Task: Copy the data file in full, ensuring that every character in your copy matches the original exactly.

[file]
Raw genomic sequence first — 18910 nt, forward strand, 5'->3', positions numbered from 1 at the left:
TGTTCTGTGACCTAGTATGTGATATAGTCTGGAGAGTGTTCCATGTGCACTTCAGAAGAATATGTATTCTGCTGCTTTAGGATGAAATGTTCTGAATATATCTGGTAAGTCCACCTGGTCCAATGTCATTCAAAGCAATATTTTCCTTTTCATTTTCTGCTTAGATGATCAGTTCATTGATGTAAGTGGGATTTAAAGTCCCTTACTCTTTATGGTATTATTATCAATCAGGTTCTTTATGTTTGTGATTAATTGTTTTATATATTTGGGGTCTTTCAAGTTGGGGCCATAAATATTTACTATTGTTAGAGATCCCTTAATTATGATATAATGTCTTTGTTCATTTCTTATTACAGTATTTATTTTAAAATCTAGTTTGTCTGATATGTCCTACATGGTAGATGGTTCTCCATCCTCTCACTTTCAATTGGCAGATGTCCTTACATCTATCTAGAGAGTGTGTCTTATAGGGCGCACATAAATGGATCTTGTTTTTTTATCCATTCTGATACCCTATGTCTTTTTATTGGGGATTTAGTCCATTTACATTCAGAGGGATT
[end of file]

Raw genomic sequence first — 18910 nt, forward strand, 5'->3', positions numbered from 1 at the left:
TGTTCTGTGACCTAGTATGTGATATAGTCTGGAGAGTGTTCCATGTGCACTTCAGAAGAATATGTATTCTGCTGCTTTAGGATGAAATGTTCTGAATATATCTGGTAAGTCCACCTGGTCCAATGTCATTCAAAGCAATATTTTCCTTTTCATTTTCTGCTTAGATGATCAGTTCATTGATGTAAGTGGGATTTAAAGTCCCTTACTCTTTATGGTATTATTATCAATCAGGTTCTTTATGTTTGTGATTAATTGTTTTATATATTTGGGGTCTTTCAAGTTGGGGCCATAAATATTTACTATTGTTAGAGATCCCTTAATTATGATATAATGTCTTTGTTCATTTCTTATTACAGTATTTATTTTAAAATCTAGTTTGTCTGATATGTCCTACATGGTAGATGGTTCTCCATCCTCTCACTTTCAATTGGCAGATGTCCTTACATCTATCTAGAGAGTGTGTCTTATAGGGCGCACATAAATGGATCTTGTTTTTTTATCCATTCTGATACCCTATGTCTTTTTATTGGGGATTTAGTCCATTTACATTCAGAGGGATT